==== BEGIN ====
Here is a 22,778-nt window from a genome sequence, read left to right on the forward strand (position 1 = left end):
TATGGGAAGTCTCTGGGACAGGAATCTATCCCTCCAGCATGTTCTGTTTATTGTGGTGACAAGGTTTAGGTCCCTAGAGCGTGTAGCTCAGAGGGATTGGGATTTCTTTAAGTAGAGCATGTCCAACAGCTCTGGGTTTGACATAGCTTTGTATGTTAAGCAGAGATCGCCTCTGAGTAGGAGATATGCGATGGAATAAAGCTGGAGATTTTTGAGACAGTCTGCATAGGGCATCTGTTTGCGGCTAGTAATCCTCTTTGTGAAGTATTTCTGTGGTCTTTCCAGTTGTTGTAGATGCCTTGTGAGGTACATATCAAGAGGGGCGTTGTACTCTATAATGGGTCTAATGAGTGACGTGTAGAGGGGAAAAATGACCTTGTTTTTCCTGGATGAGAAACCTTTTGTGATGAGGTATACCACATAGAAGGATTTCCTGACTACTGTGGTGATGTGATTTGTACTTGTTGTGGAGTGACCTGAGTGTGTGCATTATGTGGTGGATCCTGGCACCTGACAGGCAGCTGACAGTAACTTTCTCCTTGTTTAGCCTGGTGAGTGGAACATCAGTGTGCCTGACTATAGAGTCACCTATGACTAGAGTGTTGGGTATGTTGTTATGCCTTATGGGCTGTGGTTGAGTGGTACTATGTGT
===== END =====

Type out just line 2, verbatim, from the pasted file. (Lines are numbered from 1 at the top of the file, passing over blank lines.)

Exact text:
TATGGGAAGTCTCTGGGACAGGAATCTATCCCTCCAGCATGTTCTGTTTATTGTGGTGACAAGGTTTAGGTCCCTAGAGCGTGTAGCTCAGAGGGATTGGGATTTCTTTAAGTAGAGCATGTCCAACAGCTCTGGGTTTGACATAGCTTTGTATGTTAAGCAGAGATCGCCTCTGAGTAGGAGATATGCGATGGAATAAAGCTGGAGATTTTTGAGACAGTCTGCATAGGGCATCTGTTTGCGGCTAGTAATCCTCTTTGTGAAGTATTTCTGTGGTCTTTCCAGTTGTTGTAGATGCCTTGTGAGGTACATATCAAGAGGGGCGTTGTACTCTATAATGGGTCTAATGAGTGACGTGTAGAGGGGAAAAATGACCTTGTTTTTCCTGGATGAGAAACCTTTTGTGATGAGGTATACCACATAGAAGGATTTCCTGACTACTGTGGTGATGTGATTTGTACTTGTTGTGGAGTGACCTGAGTGTGTGCATTATGTGGTGGATCCTGGCACCTGACAGGCAGCTGACAGTAACTTTCTCCTTGTTTAGCCTGGTGAGTGGAACATCAGTGTGCCTGACTATAGAGTCACCTATGACTAGAGTGTTGGGTATGTTGTTATGCCTTATGGGCTGTGGTTGAGTGGTACTATGTGT